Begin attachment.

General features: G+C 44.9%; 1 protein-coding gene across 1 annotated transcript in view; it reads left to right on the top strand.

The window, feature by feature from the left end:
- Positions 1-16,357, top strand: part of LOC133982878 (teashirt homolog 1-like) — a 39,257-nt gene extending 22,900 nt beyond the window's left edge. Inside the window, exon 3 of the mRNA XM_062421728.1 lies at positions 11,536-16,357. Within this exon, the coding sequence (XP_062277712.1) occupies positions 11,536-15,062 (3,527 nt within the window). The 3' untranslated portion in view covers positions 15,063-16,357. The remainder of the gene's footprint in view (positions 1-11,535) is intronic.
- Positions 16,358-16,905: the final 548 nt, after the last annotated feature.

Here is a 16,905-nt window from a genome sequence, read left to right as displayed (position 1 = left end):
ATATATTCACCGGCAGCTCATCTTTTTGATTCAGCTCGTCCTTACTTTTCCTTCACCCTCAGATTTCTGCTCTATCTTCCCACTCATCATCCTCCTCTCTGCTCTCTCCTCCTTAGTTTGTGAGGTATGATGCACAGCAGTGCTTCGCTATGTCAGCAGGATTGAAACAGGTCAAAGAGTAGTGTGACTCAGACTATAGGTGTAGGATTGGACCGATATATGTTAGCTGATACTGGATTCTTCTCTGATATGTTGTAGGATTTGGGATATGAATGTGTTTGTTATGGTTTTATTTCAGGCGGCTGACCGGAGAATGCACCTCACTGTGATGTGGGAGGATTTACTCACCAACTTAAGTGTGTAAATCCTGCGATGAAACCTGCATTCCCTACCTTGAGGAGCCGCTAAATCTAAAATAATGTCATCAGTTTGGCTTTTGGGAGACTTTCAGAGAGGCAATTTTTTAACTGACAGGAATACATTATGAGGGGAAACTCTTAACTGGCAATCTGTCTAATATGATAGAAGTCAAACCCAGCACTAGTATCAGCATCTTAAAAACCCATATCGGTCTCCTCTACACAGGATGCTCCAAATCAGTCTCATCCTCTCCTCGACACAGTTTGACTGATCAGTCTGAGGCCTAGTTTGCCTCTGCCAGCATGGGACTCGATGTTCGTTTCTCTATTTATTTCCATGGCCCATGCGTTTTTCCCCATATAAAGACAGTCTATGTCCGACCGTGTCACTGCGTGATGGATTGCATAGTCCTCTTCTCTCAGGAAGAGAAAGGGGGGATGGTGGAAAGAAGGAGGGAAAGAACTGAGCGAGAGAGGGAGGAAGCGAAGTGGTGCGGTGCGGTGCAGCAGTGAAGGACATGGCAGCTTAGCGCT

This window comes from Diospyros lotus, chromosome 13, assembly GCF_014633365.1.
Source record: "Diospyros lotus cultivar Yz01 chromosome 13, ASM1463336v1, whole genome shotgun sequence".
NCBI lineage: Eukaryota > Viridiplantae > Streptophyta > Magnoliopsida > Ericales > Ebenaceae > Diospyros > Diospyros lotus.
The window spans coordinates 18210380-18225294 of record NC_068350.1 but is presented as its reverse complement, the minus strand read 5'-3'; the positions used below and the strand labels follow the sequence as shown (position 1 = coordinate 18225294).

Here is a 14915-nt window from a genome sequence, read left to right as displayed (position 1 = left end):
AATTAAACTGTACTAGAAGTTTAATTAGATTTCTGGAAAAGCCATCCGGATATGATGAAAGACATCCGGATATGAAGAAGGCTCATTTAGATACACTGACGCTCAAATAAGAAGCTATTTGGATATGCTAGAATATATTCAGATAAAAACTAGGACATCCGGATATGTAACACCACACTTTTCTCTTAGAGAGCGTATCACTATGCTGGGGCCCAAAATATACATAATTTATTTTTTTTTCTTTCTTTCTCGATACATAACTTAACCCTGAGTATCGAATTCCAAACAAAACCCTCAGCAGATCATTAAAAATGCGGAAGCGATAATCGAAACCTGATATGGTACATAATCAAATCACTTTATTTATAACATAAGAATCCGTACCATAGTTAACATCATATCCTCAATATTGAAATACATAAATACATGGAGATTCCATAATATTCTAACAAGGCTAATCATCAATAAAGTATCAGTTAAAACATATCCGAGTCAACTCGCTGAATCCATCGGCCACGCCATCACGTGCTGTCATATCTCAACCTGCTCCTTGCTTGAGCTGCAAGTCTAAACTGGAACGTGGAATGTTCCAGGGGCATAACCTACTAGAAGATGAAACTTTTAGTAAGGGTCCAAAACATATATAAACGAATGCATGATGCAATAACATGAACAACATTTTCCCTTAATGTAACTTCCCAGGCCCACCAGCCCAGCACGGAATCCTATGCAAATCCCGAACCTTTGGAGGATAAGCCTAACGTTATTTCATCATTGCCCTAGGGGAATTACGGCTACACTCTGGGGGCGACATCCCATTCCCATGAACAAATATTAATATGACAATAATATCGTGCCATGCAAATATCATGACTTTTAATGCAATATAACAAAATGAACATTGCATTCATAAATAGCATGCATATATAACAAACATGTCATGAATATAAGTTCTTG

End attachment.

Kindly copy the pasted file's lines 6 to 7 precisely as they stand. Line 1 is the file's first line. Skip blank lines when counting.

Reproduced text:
ATATATTCACCGGCAGCTCATCTTTTTGATTCAGCTCGTCCTTACTTTTCCTTCACCCTCAGATTTCTGCTCTATCTTCCCACTCATCATCCTCCTCTCTGCTCTCTCCTCCTTAGTTTGTGAGGTATGATGCACAGCAGTGCTTCGCTATGTCAGCAGGATTGAAACAGGTCAAAGAGTAGTGTGACTCAGACTATAGGTGTAGGATTGGACCGATATATGTTAGCTGATACTGGATTCTTCTCTGATATGTTGTAGGATTTGGGATATGAATGTGTTTGTTATGGTTTTATTTCAGGCGGCTGACCGGAGAATGCACCTCACTGTGATGTGGGAGGATTTACTCACCAACTTAAGTGTGTAAATCCTGCGATGAAACCTGCATTCCCTACCTTGAGGAGCCGCTAAATCTAAAATAATGTCATCAGTTTGGCTTTTGGGAGACTTTCAGAGAGGCAATTTTTTAACTGACAGGAATACATTATGAGGGGAAACTCTTAACTGGCAATCTGTCTAATATGATAGAAGTCAAACCCAGCACTAGTATCAGCATCTTAAAAACCCATATCGGTCTCCTCTACACAGGATGCTCCAAATCAGTCTCATCCTCTCCTCGACACAGTTTGACTGATCAGTCTGAGGCCTAGTTTGCCTCTGCCAGCATGGGACTCGATGTTCGTTTCTCTATTTATTTCCATGGCCCATGCGTTTTTCCCCATATAAAGACAGTCTATGTCCGACCGTGTCACTGCGTGATGGATTGCATAGTCCTCTTCTCTCAGGAAGAGAAAGGGGGGATGGTGGAAAGAAGGAGGGAAAGAACTGAGCGAGAGAGGGAGGAAGCGAAGTGGTGCGGTGCGGTGCAGCAGTGAAGGACATGGCAGCTTAGCGCT

This window comes from Diospyros lotus, chromosome 13, assembly GCF_014633365.1.